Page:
novel spectacle, and although not so grand as Venice, it resembles that city. The entrance is by broad canals, intersecting it in all parts. On either side, wooden houses, built on piles, appear to float upon the water: to these the inhabitants pass in boats, or by narrow bridges only two planks wide, with posts and rails, forming a causeway to every quarter of the place. As we sailed into the town, we beheld the younger part of its inhabitants upon the house-tops, sitting upon the ridges of the sloping roofs, while their dogs were actually running about and barking in that extraordinary situation. During our approach, children leaped from the windows and doors, like so many frogs, into the water, and in an instant were seen swimming about our boat. Every thing seemed to announce an amphibious race: not a square inch of dry land was to be seen: in the midst of a very populous metropolis, at least one half of its citizens were in the water, and the other in the air.
After viewing this curious and hospitable city, our traveller embarked for the sea of Azof. The Tartars on this sea, he describes as a most diminutive race, and frightful looking people. Near the fortress of Azof, he enquired after the remains of the ancient city of Tanais, but no vestige of its existence could be discovered. The garrison of this place, he describes as leading a most solitary and wretched life. Having sailed across the sea of Azof, he and his companions travelled through Kuban Tartary to the frontier of Circassia. There was then a war between the Circassians and Russians. The former are described as a most extraordinary people. Their clothes ragged, and their necks and legs quite bàre. They are, however, excellent, horsemen and remarkably brave.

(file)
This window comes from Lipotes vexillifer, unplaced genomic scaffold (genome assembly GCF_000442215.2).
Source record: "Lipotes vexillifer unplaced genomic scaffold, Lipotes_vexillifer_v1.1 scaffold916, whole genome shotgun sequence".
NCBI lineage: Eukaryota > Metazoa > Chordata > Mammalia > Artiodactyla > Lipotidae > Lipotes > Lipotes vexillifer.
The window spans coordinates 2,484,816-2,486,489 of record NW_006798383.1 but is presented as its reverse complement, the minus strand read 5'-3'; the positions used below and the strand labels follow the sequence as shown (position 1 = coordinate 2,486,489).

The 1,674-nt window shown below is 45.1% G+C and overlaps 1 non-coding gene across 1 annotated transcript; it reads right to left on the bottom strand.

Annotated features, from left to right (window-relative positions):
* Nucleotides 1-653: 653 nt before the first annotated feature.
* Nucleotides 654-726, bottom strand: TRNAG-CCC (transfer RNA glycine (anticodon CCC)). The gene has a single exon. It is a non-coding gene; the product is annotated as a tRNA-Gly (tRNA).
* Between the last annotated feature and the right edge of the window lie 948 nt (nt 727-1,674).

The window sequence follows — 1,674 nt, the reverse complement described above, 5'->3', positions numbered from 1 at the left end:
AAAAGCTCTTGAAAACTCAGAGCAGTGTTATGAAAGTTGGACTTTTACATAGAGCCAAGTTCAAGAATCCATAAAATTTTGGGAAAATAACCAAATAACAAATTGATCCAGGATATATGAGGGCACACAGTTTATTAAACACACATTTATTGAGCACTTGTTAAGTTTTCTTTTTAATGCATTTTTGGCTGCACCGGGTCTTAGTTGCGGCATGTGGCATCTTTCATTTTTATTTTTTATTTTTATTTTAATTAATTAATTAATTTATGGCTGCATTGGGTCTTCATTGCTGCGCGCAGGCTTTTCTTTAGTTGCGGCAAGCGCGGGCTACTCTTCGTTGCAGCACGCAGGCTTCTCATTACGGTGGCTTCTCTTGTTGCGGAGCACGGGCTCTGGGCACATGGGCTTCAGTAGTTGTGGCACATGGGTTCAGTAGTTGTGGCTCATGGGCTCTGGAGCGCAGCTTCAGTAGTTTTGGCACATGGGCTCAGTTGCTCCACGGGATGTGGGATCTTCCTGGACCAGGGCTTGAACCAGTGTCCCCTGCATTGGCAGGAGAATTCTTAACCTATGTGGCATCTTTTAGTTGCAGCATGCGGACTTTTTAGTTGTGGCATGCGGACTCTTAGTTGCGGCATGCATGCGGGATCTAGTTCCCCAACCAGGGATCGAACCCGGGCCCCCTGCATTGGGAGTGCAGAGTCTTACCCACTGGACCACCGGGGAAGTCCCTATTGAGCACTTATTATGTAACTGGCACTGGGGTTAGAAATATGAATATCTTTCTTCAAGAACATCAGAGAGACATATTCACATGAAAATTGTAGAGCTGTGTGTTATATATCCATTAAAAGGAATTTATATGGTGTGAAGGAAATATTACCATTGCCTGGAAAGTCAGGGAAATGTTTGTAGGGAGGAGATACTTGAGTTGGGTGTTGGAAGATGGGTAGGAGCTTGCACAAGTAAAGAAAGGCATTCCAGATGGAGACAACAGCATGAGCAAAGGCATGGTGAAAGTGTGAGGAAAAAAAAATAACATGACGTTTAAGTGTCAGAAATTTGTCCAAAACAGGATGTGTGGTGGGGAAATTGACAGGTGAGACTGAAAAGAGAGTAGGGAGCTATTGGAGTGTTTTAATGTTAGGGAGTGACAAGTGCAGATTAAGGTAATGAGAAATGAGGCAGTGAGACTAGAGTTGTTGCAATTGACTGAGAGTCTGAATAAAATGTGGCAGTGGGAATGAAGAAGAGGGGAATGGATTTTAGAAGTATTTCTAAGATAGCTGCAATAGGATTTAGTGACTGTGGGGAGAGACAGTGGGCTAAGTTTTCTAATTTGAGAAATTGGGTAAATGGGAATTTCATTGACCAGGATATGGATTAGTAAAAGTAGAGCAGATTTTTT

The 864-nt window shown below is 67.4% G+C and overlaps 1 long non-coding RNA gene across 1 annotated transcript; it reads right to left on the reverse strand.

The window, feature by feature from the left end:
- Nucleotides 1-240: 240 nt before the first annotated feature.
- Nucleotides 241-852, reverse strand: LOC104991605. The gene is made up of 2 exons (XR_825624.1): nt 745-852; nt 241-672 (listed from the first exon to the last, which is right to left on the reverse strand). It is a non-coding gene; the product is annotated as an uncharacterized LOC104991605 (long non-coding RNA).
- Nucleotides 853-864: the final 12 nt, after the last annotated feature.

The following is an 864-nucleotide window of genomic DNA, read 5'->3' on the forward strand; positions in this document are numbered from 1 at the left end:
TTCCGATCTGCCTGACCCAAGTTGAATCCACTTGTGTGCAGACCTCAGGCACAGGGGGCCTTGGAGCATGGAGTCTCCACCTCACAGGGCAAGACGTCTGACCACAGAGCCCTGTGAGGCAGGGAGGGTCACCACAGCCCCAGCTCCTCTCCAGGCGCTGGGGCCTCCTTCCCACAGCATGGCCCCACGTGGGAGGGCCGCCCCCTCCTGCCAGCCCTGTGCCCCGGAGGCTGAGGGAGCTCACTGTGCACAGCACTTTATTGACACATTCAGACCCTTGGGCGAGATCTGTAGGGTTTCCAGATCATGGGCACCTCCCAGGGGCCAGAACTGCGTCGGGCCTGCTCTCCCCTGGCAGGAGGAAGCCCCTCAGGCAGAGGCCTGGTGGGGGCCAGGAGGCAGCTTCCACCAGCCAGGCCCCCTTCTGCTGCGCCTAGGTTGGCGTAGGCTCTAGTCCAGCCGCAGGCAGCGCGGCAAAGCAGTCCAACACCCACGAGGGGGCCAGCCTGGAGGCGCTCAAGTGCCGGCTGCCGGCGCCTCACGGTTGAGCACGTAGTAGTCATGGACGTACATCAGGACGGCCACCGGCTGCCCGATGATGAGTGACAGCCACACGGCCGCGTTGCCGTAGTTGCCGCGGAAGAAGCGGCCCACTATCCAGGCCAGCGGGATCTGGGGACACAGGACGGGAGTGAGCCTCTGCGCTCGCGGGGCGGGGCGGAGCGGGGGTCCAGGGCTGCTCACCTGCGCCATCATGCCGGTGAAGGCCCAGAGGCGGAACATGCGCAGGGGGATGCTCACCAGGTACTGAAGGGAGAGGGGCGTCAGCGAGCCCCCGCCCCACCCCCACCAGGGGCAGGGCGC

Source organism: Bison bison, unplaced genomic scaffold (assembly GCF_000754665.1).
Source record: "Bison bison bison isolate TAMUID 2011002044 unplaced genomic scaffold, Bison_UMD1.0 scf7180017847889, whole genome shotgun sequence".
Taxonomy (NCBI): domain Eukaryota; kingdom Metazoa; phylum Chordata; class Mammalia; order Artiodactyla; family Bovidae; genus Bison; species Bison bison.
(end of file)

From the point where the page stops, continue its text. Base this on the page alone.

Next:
Dr. Clarke skirted along the frontier of Circassia, to the Cimmerian Bosporus. Upon the elevated land near the Kuban, "and in the midst of the military stations protecting the line, observatories of a very singular construction are raised, for the purpose of containing a single person. They resemble so many eagles' nests. Each of these is placed upon three upright tall poles, or trunks of trees, Here a Cossack sentinel, standing with his fusil, continually watches the